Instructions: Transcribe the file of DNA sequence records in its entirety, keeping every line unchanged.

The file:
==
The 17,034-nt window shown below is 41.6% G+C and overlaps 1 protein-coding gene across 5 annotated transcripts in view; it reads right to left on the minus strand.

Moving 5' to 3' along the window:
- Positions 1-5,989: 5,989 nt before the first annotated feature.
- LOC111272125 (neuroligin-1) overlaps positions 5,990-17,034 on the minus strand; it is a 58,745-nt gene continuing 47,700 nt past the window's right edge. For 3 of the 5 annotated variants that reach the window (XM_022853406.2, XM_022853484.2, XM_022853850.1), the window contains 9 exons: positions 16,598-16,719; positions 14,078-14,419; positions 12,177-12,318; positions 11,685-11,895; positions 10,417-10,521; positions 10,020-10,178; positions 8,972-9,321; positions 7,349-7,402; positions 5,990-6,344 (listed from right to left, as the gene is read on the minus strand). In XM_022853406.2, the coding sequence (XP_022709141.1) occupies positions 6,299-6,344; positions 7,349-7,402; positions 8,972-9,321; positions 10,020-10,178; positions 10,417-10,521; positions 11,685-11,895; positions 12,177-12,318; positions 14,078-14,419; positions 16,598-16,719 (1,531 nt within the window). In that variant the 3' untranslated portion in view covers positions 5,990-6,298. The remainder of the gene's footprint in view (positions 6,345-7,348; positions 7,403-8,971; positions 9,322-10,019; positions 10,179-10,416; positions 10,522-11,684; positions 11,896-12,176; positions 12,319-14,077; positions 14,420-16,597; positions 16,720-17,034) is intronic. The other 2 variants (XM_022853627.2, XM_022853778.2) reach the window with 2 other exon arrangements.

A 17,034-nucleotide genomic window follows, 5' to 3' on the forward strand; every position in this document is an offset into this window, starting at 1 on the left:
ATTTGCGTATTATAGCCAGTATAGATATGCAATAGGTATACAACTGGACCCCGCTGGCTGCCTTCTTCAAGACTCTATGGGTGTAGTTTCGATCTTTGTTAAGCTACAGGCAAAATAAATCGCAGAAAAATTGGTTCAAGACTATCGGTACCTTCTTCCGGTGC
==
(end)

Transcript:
The 17,034-nt window shown below is 41.6% G+C and overlaps 1 protein-coding gene across 5 annotated transcripts in view; it reads right to left on the minus strand.

Moving 5' to 3' along the window:
- Positions 1-5,989: 5,989 nt before the first annotated feature.
- LOC111272125 (neuroligin-1) overlaps positions 5,990-17,034 on the minus strand; it is a 58,745-nt gene continuing 47,700 nt past the window's right edge. For 3 of the 5 annotated variants that reach the window (XM_022853406.2, XM_022853484.2, XM_022853850.1), the window contains 9 exons: positions 16,598-16,719; positions 14,078-14,419; positions 12,177-12,318; positions 11,685-11,895; positions 10,417-10,521; positions 10,020-10,178; positions 8,972-9,321; positions 7,349-7,402; positions 5,990-6,344 (listed from right to left, as the gene is read on the minus strand). In XM_022853406.2, the coding sequence (XP_022709141.1) occupies positions 6,299-6,344; positions 7,349-7,402; positions 8,972-9,321; positions 10,020-10,178; positions 10,417-10,521; positions 11,685-11,895; positions 12,177-12,318; positions 14,078-14,419; positions 16,598-16,719 (1,531 nt within the window). In that variant the 3' untranslated portion in view covers positions 5,990-6,298. The remainder of the gene's footprint in view (positions 6,345-7,348; positions 7,403-8,971; positions 9,322-10,019; positions 10,179-10,416; positions 10,522-11,684; positions 11,896-12,176; positions 12,319-14,077; positions 14,420-16,597; positions 16,720-17,034) is intronic. The other 2 variants (XM_022853627.2, XM_022853778.2) reach the window with 2 other exon arrangements.

A 17,034-nucleotide genomic window follows, 5' to 3' on the forward strand; every position in this document is an offset into this window, starting at 1 on the left:
ATTTGCGTATTATAGCCAGTATAGATATGCAATAGGTATACAACTGGACCCCGCTGGCTGCCTTCTTCAAGACTCTATGGGTGTAGTTTCGATCTTTGTTAAGCTACAGGCAAAATAAATCGCAGAAAAATTGGTTCAAGACTATCGGTACCTTCTTCCGGTGC